Our ability to balance is a combination of what messages our eyes and ears send to our brain and it processes them. Naturally, when one or more of these gets damaged (even by a little a bit) our balance goes off sometimes quite spectacularly. Quite often physical injuries to the back or knees will also contribute to balance issues.

    Some balance issues can be very subtle, it was only when my knee surgeon passed a casual comment that because I lean forward, it doesn't help my knee. He noticed my puzzled look and showed me in the mirror - I had a pronounced lean to the front and left. When I asked my neurologist there was a note on my file about a "mid line shift" problem that I hadn't been passed on to me - or I had forgotten

    As Wayne-c points out there is a long and sometimes frustrating route to getting our balance back and it can take a lot of effort and persistence - well done Wayne for sticking with it.

  • Hi Wayne

    Firstly, nice one on your positive progression. I have had balance issues for the last 7 years and have seen many neuro physios and the exercises they have given me have involved eye exercises and other vestibular exercises. Brain and Spine foundation have a fact sheet on Vestibular exercises or just a google ought to do it. You can do the exercises that most help you. I find the eye exercises very helpful and it may be an idea to have a one-one session with a pilates instructor. They do say that core strength improves balance issues.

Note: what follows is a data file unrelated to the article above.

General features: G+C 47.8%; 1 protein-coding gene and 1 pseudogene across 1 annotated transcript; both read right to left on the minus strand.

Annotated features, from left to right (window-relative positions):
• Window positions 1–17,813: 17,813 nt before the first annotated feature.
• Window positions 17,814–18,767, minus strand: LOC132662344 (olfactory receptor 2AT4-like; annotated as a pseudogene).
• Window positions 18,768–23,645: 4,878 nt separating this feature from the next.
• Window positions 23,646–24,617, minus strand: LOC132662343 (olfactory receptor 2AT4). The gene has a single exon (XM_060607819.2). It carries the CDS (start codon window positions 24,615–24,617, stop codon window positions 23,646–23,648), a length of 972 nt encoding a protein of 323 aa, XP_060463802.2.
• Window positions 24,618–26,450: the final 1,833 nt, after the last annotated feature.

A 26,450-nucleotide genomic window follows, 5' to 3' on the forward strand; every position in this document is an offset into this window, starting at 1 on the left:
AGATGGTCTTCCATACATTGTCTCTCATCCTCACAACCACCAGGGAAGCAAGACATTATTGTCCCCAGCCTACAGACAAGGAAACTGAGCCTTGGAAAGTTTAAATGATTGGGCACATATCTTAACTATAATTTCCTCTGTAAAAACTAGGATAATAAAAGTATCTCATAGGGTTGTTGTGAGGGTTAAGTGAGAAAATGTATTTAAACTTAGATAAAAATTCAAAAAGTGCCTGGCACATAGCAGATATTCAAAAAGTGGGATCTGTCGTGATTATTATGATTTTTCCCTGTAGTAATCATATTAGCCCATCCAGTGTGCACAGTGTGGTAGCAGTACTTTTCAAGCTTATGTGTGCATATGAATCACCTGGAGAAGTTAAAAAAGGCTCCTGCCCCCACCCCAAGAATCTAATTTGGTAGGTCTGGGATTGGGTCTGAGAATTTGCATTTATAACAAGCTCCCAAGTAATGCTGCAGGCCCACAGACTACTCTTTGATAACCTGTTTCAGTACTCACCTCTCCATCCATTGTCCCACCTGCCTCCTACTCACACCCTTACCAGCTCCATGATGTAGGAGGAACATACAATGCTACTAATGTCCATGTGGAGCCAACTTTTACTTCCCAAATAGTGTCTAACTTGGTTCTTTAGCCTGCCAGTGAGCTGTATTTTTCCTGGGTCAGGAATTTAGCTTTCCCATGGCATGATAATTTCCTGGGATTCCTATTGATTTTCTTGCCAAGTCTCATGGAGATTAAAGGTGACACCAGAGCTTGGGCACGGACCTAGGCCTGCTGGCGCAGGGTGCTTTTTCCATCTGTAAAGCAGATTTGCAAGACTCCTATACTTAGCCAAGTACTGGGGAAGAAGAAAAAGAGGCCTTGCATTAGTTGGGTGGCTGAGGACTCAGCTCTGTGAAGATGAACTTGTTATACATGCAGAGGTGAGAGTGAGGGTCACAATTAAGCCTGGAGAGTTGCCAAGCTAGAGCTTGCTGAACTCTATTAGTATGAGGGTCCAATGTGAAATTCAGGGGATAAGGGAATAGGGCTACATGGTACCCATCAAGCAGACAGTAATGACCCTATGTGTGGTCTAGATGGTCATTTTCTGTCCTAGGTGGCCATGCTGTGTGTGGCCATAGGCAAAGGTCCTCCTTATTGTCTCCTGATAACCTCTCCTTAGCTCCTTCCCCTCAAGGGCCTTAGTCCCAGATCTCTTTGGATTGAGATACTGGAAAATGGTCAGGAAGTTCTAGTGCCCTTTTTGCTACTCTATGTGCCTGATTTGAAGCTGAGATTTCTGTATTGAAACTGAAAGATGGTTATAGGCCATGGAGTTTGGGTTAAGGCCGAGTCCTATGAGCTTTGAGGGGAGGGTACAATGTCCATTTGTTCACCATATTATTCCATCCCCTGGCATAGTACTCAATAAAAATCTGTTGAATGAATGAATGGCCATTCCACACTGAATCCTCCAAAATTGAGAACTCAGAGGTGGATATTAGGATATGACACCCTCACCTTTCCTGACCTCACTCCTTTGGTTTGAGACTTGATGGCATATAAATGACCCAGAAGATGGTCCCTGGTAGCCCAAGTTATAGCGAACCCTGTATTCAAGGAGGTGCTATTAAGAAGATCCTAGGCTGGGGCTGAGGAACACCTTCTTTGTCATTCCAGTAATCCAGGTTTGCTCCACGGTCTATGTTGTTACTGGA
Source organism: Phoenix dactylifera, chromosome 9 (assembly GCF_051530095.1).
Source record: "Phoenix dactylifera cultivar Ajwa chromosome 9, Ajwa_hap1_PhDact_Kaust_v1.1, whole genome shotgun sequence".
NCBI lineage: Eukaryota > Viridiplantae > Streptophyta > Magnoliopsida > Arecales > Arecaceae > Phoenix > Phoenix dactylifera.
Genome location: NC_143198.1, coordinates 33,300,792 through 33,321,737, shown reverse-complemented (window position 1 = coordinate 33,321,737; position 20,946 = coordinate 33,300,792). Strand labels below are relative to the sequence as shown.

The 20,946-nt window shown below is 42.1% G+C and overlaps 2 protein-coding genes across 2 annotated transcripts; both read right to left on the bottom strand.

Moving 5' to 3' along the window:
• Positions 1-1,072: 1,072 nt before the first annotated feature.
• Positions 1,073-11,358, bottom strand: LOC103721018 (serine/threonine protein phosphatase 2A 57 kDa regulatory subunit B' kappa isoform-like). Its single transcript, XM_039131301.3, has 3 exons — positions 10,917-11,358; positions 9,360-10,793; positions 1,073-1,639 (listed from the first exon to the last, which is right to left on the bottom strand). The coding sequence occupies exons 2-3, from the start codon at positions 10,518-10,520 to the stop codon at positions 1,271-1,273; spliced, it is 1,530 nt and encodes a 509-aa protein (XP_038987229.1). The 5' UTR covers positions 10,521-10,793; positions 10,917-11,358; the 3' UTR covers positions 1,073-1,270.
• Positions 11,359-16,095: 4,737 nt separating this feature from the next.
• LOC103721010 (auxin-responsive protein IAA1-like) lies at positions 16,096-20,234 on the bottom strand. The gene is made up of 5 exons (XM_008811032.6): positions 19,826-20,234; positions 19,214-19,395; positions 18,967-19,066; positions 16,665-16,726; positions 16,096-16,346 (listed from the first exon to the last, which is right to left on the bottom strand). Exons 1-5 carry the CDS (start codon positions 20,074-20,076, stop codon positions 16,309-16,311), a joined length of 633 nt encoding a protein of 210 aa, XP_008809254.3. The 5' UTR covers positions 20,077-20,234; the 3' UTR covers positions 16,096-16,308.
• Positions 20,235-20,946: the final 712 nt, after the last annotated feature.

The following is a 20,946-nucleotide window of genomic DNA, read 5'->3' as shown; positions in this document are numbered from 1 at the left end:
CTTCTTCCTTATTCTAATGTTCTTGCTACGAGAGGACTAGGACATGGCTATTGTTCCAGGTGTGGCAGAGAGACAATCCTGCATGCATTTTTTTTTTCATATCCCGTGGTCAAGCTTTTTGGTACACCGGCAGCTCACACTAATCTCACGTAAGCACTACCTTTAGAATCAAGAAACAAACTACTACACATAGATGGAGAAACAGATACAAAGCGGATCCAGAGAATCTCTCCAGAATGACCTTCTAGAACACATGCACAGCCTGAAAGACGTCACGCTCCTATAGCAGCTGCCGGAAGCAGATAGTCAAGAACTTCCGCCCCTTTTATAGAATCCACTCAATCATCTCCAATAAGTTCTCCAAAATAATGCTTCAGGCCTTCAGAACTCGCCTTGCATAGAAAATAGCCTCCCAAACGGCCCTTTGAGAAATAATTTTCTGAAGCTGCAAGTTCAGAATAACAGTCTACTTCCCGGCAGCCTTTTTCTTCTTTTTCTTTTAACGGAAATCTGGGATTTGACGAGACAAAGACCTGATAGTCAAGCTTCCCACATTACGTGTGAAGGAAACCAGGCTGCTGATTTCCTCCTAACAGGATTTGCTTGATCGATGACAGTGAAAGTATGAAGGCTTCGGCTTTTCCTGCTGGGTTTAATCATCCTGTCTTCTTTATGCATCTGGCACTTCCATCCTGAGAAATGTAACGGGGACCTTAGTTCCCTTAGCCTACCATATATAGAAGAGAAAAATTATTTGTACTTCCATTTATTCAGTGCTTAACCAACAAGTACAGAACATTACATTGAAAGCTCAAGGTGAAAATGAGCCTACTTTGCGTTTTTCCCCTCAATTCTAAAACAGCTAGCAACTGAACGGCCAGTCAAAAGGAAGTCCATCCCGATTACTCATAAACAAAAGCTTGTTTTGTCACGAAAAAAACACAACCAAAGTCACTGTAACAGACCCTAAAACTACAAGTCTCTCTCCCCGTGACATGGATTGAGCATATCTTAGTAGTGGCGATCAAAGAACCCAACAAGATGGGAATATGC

All the best


  • The way i understand my injury is the part of my brain which is in charge of the balance is to badly damaged to work again, and another part of the brain which control's something else can be learned to take charge of the balance. So it will never be as good as it was but with hard work and determination you can walk again,remember Micheal Watson the champian boxer he fought Chris Eubank and had a serious head injury, which affected his balance much the same as mine was.He wrote a book called (My Biggest Fight) and for anyone learning to balance again it really is a must read, at the end of the book he walk's the London Marathon. Persistance play's a large part in recovery even the small two minute job's like standing up to brush your teeth or comb your hair might not seem worth bothering with, but if they're done every time you can they will improve your balance. Keep the post's coming, i'm sure if everyone share's their experience we can put something together to help other's.